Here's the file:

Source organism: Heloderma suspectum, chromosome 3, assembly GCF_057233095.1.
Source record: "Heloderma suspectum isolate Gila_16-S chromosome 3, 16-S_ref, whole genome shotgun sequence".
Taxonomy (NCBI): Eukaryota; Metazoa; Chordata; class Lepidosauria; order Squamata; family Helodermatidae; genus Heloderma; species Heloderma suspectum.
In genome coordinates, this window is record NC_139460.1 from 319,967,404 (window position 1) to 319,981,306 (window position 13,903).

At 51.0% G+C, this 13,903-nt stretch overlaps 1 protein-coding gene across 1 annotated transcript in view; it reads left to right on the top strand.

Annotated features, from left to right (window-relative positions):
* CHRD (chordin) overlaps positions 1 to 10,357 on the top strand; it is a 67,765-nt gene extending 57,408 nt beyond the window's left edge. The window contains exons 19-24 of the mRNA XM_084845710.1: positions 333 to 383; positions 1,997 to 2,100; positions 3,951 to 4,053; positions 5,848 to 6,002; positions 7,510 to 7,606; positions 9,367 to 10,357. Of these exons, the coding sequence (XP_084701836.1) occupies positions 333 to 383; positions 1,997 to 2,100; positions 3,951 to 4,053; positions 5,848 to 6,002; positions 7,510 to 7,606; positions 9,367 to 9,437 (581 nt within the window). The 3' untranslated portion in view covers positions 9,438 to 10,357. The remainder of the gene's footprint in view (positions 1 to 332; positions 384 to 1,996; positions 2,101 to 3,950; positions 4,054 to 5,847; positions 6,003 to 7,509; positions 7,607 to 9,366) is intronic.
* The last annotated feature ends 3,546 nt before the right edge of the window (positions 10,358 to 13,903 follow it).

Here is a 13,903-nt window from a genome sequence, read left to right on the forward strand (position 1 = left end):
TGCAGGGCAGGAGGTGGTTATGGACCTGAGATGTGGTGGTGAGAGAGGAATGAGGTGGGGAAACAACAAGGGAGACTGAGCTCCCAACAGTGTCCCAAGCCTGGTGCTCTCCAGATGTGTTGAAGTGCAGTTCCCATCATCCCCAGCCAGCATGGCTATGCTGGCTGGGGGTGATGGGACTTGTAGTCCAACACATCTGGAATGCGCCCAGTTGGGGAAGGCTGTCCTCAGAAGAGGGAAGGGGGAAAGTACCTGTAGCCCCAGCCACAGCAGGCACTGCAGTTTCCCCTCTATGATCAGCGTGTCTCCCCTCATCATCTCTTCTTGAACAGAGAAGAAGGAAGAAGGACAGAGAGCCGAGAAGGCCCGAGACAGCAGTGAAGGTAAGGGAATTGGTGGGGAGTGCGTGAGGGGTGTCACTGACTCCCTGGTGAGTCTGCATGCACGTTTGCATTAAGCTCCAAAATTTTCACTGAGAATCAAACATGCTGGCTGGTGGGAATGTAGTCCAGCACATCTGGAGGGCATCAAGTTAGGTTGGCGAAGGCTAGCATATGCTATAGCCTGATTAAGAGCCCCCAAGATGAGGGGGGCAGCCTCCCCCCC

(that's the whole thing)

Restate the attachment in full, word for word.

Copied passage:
Source organism: Heloderma suspectum, chromosome 3, assembly GCF_057233095.1.
Source record: "Heloderma suspectum isolate Gila_16-S chromosome 3, 16-S_ref, whole genome shotgun sequence".
Taxonomy (NCBI): Eukaryota; Metazoa; Chordata; class Lepidosauria; order Squamata; family Helodermatidae; genus Heloderma; species Heloderma suspectum.
In genome coordinates, this window is record NC_139460.1 from 319,967,404 (window position 1) to 319,981,306 (window position 13,903).

At 51.0% G+C, this 13,903-nt stretch overlaps 1 protein-coding gene across 1 annotated transcript in view; it reads left to right on the top strand.

Annotated features, from left to right (window-relative positions):
* CHRD (chordin) overlaps positions 1 to 10,357 on the top strand; it is a 67,765-nt gene extending 57,408 nt beyond the window's left edge. The window contains exons 19-24 of the mRNA XM_084845710.1: positions 333 to 383; positions 1,997 to 2,100; positions 3,951 to 4,053; positions 5,848 to 6,002; positions 7,510 to 7,606; positions 9,367 to 10,357. Of these exons, the coding sequence (XP_084701836.1) occupies positions 333 to 383; positions 1,997 to 2,100; positions 3,951 to 4,053; positions 5,848 to 6,002; positions 7,510 to 7,606; positions 9,367 to 9,437 (581 nt within the window). The 3' untranslated portion in view covers positions 9,438 to 10,357. The remainder of the gene's footprint in view (positions 1 to 332; positions 384 to 1,996; positions 2,101 to 3,950; positions 4,054 to 5,847; positions 6,003 to 7,509; positions 7,607 to 9,366) is intronic.
* The last annotated feature ends 3,546 nt before the right edge of the window (positions 10,358 to 13,903 follow it).

Here is a 13,903-nt window from a genome sequence, read left to right on the forward strand (position 1 = left end):
TGCAGGGCAGGAGGTGGTTATGGACCTGAGATGTGGTGGTGAGAGAGGAATGAGGTGGGGAAACAACAAGGGAGACTGAGCTCCCAACAGTGTCCCAAGCCTGGTGCTCTCCAGATGTGTTGAAGTGCAGTTCCCATCATCCCCAGCCAGCATGGCTATGCTGGCTGGGGGTGATGGGACTTGTAGTCCAACACATCTGGAATGCGCCCAGTTGGGGAAGGCTGTCCTCAGAAGAGGGAAGGGGGAAAGTACCTGTAGCCCCAGCCACAGCAGGCACTGCAGTTTCCCCTCTATGATCAGCGTGTCTCCCCTCATCATCTCTTCTTGAACAGAGAAGAAGGAAGAAGGACAGAGAGCCGAGAAGGCCCGAGACAGCAGTGAAGGTAAGGGAATTGGTGGGGAGTGCGTGAGGGGTGTCACTGACTCCCTGGTGAGTCTGCATGCACGTTTGCATTAAGCTCCAAAATTTTCACTGAGAATCAAACATGCTGGCTGGTGGGAATGTAGTCCAGCACATCTGGAGGGCATCAAGTTAGGTTGGCGAAGGCTAGCATATGCTATAGCCTGATTAAGAGCCCCCAAGATGAGGGGGGCAGCCTCCCCCCC